I am not a politician, I am actually a musician who happens to run a record label, and my role within AIM I would like to think, is to provide more of a creator’s view, on subjects that require my input. In my 30 years in the music industry- the first 15 as an Artist – having spent 10 years signed to an Independent, and 5 to a major label – I have a perspective that is maybe not as obvious as it would seem. As an observer of experience, I can say that in those record companies where the folks doing the work are also the folks making the decisions, those companies are more likely to succeed.

It seems that corporations have a different long-term objective; ‘we are NOT succeeding in any shape or form,  so let’s accumulate more market share’. Major labels went wrong for a large number of small reasons, but mostly because when something BIG went wrong, the buck got passed so many times, it eventually got lost in a back room that hasn’t been opened in a while. In small companies when something goes wrong, we cannot pass the buck, because once you have handed it to Jim, who hands it to Alice, that’s it – that IS the company! You have to deal with it.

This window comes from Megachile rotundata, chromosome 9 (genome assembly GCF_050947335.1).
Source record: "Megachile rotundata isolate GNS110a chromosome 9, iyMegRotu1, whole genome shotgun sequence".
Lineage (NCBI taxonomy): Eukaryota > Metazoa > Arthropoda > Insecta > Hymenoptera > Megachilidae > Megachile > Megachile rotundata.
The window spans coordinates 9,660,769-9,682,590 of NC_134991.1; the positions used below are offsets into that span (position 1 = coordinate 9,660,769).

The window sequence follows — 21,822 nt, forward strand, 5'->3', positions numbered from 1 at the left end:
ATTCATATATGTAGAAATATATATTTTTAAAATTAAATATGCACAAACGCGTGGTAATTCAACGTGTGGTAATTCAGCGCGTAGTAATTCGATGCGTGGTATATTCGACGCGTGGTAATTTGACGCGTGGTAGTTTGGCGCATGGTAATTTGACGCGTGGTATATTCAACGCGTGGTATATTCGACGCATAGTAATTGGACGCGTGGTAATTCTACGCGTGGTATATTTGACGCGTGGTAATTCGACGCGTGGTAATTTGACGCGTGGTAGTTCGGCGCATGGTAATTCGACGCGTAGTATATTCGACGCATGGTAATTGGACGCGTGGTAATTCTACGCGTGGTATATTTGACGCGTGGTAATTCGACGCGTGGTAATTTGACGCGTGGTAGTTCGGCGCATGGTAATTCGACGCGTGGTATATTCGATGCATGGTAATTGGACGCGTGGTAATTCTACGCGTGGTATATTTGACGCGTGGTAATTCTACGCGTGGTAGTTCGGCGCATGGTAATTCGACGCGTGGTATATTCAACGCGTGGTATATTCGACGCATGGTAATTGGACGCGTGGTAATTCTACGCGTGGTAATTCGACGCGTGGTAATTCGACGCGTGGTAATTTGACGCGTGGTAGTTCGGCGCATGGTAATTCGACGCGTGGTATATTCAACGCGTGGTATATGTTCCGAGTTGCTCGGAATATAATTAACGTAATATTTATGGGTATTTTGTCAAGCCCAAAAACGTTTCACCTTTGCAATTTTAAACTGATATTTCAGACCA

The future of the music business is with the artists and the small label entrepreneurs. The infrastructure of a major record label is SO crazy and obsolete it’s actually funny. The reason they have succeeded in the past is that they could manufacture & then sell their music faster and cheaper than the competition, but this is no longer the case.

The strength of the independents is in the ability to make decisions quickly and move on; in the ability to sign emerging bands that are genuinely worth talking about; and in delivering a product to the audience that is credible and authentic.